But this additional capacity was created suddenly, which means that there were not enough patient samples awaiting testing, as testing restrictions are still in place.

A panel of experts is working on new recommendations on test subjects and Premier Doug Ford is calling for more testing in long-term care homes and other vulnerable people.

Meanwhile, frightened patients like Nick Marceau of Toronto cannot be tested, even though his doctor suspects he has COVID-19.

Dr. Kevin Katz is the medical director of laboratory tests at six hospitals in Toronto. Katz started stocking COVID-19 test supplies in early February, preparing for the worst. (North York General Hospital)

“It’s frustrating for … someone who lives alone when faced with this,” said 38-year-old Marceau.

Marceau is not eligible for a test because he has not traveled, is not in a high-risk group, and his symptoms are not severe enough to send him to the hospital .

“It has been determined to be a surveillance situation,” he said.

“Completely unmatched”

Why test such a big problem?

The answer is simple: the COVID-19 tsunami caught almost everyone by surprise.

“Everyone is preparing for the same tests and everyone is fighting over the same reagents,” said Allen, referring to the chemicals needed for the tests. “This is not an Ontario problem, it is an international problem. “

“The demand for this test is completely unmatched. “

The low rate is frustrating for epidemiologists trying to create models of the disease, which politicians use to support their decisions. (Nova Scotia Health Authority)

Two months ago, Dr. Kevin Katz felt uneasy about what could be going to him.

He is an infectious disease specialist who manages the analytical laboratories of several Toronto hospitals, including North York General, Sunnybrook and Michael Garron.

“As soon as I thought it was going to be a pandemic, I had concerns about the supply chain,” he said. The announcement was based on more than a decade of pandemic planning.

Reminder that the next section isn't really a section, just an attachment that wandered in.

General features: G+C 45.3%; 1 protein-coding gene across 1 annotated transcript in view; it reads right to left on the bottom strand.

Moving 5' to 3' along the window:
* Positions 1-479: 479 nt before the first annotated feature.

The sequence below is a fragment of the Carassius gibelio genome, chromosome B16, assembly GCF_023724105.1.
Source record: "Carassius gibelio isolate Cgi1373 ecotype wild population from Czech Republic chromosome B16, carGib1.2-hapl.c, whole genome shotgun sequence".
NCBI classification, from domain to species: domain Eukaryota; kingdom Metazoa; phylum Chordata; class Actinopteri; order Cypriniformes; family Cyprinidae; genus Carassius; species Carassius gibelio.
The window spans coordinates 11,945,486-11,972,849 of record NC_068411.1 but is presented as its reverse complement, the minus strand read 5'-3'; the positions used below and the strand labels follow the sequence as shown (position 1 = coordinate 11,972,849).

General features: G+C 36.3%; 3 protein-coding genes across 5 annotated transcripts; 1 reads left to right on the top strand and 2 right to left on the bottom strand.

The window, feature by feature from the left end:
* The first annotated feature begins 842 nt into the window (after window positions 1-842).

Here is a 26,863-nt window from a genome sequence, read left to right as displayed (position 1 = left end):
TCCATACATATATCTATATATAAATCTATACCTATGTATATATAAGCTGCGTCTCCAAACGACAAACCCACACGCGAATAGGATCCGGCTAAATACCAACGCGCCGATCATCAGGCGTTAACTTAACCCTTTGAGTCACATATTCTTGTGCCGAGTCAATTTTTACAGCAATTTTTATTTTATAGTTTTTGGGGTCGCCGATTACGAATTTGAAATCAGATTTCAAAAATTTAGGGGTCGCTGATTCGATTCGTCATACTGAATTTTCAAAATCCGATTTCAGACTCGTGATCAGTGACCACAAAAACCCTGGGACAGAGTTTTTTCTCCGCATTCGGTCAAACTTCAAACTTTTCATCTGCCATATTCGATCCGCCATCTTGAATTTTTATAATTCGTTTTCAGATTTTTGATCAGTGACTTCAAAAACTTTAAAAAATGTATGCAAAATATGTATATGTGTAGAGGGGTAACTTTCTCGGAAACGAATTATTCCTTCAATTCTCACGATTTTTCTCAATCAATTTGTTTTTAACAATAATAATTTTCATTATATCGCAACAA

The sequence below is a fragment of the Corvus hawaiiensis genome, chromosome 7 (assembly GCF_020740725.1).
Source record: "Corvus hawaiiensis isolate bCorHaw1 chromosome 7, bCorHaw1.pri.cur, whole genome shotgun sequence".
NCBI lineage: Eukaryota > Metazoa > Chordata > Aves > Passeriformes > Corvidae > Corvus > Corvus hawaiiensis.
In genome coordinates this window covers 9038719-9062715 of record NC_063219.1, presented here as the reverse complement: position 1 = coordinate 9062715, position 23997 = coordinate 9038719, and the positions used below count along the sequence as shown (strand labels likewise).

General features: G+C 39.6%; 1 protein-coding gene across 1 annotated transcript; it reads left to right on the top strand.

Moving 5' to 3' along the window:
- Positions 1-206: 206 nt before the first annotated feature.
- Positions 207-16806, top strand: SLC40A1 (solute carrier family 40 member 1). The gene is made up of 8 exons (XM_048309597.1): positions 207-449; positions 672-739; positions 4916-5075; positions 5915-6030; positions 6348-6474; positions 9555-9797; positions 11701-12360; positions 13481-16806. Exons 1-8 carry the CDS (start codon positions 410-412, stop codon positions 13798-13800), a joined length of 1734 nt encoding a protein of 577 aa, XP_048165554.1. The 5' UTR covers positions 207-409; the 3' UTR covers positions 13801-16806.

During the first week of February, he quietly started to stock up on reagents. A few weeks later, he ordered more, along with the materials needed to extract the genetic material from the virus and additional test material.

“We were quite aggressive. We ordered and asked to take delivery the next day. We wanted everything to be delivered physically, so we have pallets scattered around the laboratory, ”he said.

One of the consequences of the low level of testing in Canada is that no one has a clear idea of ​​the scale of the epidemic in this country.

“Right now, we almost certainly only see the most serious cases,” said Ashleigh Tuite, epidemiologist at the University of Toronto.

The low rate is frustrating for Tuite and other epidemiologists who are trying to create models of the disease, which politicians use to support their decisions.

Ideally, with sufficient capacity, Tuite believes there would be no restrictions on testing. Currently, model reliability is affected by underreporting of cases.

“Until we have a constant number of tests in the population, I think it’s hard for me to say that I have confidence in these projections,” said Tuite.